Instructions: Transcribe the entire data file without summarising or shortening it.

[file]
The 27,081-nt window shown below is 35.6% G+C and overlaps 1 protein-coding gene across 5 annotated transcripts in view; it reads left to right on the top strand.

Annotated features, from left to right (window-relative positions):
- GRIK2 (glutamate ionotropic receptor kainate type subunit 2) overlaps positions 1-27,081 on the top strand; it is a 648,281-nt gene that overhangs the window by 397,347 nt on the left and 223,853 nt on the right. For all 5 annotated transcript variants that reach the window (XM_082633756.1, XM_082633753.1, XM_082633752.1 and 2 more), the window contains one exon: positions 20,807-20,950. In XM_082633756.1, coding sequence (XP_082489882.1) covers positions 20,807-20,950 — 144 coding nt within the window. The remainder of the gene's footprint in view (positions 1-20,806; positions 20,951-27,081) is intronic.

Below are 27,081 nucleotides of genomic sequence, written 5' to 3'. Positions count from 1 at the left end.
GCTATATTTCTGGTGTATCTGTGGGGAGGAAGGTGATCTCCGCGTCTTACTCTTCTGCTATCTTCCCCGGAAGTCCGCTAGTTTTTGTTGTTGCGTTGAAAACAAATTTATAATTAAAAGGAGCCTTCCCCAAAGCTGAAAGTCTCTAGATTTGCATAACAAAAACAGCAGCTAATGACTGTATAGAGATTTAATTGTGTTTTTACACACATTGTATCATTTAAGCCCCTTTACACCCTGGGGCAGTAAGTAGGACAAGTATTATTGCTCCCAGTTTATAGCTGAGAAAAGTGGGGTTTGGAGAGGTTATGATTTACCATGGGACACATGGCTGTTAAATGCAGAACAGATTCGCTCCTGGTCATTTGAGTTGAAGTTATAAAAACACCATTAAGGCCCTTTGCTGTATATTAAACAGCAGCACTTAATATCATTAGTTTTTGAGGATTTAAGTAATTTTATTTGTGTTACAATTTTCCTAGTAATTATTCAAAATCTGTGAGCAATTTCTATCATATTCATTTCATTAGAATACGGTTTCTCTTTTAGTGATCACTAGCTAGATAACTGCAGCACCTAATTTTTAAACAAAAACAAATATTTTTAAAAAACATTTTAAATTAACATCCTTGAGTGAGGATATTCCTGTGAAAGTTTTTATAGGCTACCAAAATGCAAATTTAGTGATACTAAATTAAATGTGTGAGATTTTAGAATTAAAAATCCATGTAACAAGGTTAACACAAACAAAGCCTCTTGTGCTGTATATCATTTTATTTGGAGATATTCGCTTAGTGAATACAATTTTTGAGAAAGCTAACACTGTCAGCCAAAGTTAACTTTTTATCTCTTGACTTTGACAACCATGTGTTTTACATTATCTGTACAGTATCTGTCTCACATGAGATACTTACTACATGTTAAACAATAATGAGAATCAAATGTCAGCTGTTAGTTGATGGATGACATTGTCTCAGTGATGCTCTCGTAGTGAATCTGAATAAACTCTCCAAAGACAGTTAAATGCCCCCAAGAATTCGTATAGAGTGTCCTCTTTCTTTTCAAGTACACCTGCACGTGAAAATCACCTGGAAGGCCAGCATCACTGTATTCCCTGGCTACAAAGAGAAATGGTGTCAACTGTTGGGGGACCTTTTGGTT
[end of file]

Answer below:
The 27,081-nt window shown below is 35.6% G+C and overlaps 1 protein-coding gene across 5 annotated transcripts in view; it reads left to right on the top strand.

Annotated features, from left to right (window-relative positions):
- GRIK2 (glutamate ionotropic receptor kainate type subunit 2) overlaps positions 1-27,081 on the top strand; it is a 648,281-nt gene that overhangs the window by 397,347 nt on the left and 223,853 nt on the right. For all 5 annotated transcript variants that reach the window (XM_082633756.1, XM_082633753.1, XM_082633752.1 and 2 more), the window contains one exon: positions 20,807-20,950. In XM_082633756.1, coding sequence (XP_082489882.1) covers positions 20,807-20,950 — 144 coding nt within the window. The remainder of the gene's footprint in view (positions 1-20,806; positions 20,951-27,081) is intronic.

Below are 27,081 nucleotides of genomic sequence, written 5' to 3'. Positions count from 1 at the left end.
GCTATATTTCTGGTGTATCTGTGGGGAGGAAGGTGATCTCCGCGTCTTACTCTTCTGCTATCTTCCCCGGAAGTCCGCTAGTTTTTGTTGTTGCGTTGAAAACAAATTTATAATTAAAAGGAGCCTTCCCCAAAGCTGAAAGTCTCTAGATTTGCATAACAAAAACAGCAGCTAATGACTGTATAGAGATTTAATTGTGTTTTTACACACATTGTATCATTTAAGCCCCTTTACACCCTGGGGCAGTAAGTAGGACAAGTATTATTGCTCCCAGTTTATAGCTGAGAAAAGTGGGGTTTGGAGAGGTTATGATTTACCATGGGACACATGGCTGTTAAATGCAGAACAGATTCGCTCCTGGTCATTTGAGTTGAAGTTATAAAAACACCATTAAGGCCCTTTGCTGTATATTAAACAGCAGCACTTAATATCATTAGTTTTTGAGGATTTAAGTAATTTTATTTGTGTTACAATTTTCCTAGTAATTATTCAAAATCTGTGAGCAATTTCTATCATATTCATTTCATTAGAATACGGTTTCTCTTTTAGTGATCACTAGCTAGATAACTGCAGCACCTAATTTTTAAACAAAAACAAATATTTTTAAAAAACATTTTAAATTAACATCCTTGAGTGAGGATATTCCTGTGAAAGTTTTTATAGGCTACCAAAATGCAAATTTAGTGATACTAAATTAAATGTGTGAGATTTTAGAATTAAAAATCCATGTAACAAGGTTAACACAAACAAAGCCTCTTGTGCTGTATATCATTTTATTTGGAGATATTCGCTTAGTGAATACAATTTTTGAGAAAGCTAACACTGTCAGCCAAAGTTAACTTTTTATCTCTTGACTTTGACAACCATGTGTTTTACATTATCTGTACAGTATCTGTCTCACATGAGATACTTACTACATGTTAAACAATAATGAGAATCAAATGTCAGCTGTTAGTTGATGGATGACATTGTCTCAGTGATGCTCTCGTAGTGAATCTGAATAAACTCTCCAAAGACAGTTAAATGCCCCCAAGAATTCGTATAGAGTGTCCTCTTTCTTTTCAAGTACACCTGCACGTGAAAATCACCTGGAAGGCCAGCATCACTGTATTCCCTGGCTACAAAGAGAAATGGTGTCAACTGTTGGGGGACCTTTTGGTT